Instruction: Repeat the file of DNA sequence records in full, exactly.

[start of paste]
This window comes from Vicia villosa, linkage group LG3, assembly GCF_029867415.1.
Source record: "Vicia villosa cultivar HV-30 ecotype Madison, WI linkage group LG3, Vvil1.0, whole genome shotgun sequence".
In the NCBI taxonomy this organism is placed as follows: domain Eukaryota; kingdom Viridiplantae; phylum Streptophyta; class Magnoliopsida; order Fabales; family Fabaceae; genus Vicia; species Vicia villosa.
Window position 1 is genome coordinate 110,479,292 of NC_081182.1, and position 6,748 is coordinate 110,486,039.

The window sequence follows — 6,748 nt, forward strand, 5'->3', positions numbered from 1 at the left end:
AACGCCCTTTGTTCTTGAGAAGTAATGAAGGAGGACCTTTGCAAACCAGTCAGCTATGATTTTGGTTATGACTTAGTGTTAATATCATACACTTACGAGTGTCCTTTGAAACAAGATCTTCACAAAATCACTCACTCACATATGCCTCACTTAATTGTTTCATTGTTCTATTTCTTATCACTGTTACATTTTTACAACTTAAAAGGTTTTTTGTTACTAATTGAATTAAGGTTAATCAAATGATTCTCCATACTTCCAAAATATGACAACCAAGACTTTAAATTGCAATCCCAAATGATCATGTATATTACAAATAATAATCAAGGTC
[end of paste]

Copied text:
This window comes from Vicia villosa, linkage group LG3, assembly GCF_029867415.1.
Source record: "Vicia villosa cultivar HV-30 ecotype Madison, WI linkage group LG3, Vvil1.0, whole genome shotgun sequence".
In the NCBI taxonomy this organism is placed as follows: domain Eukaryota; kingdom Viridiplantae; phylum Streptophyta; class Magnoliopsida; order Fabales; family Fabaceae; genus Vicia; species Vicia villosa.
Window position 1 is genome coordinate 110,479,292 of NC_081182.1, and position 6,748 is coordinate 110,486,039.

The window sequence follows — 6,748 nt, forward strand, 5'->3', positions numbered from 1 at the left end:
AACGCCCTTTGTTCTTGAGAAGTAATGAAGGAGGACCTTTGCAAACCAGTCAGCTATGATTTTGGTTATGACTTAGTGTTAATATCATACACTTACGAGTGTCCTTTGAAACAAGATCTTCACAAAATCACTCACTCACATATGCCTCACTTAATTGTTTCATTGTTCTATTTCTTATCACTGTTACATTTTTACAACTTAAAAGGTTTTTTGTTACTAATTGAATTAAGGTTAATCAAATGATTCTCCATACTTCCAAAATATGACAACCAAGACTTTAAATTGCAATCCCAAATGATCATGTATATTACAAATAATAATCAAGGTC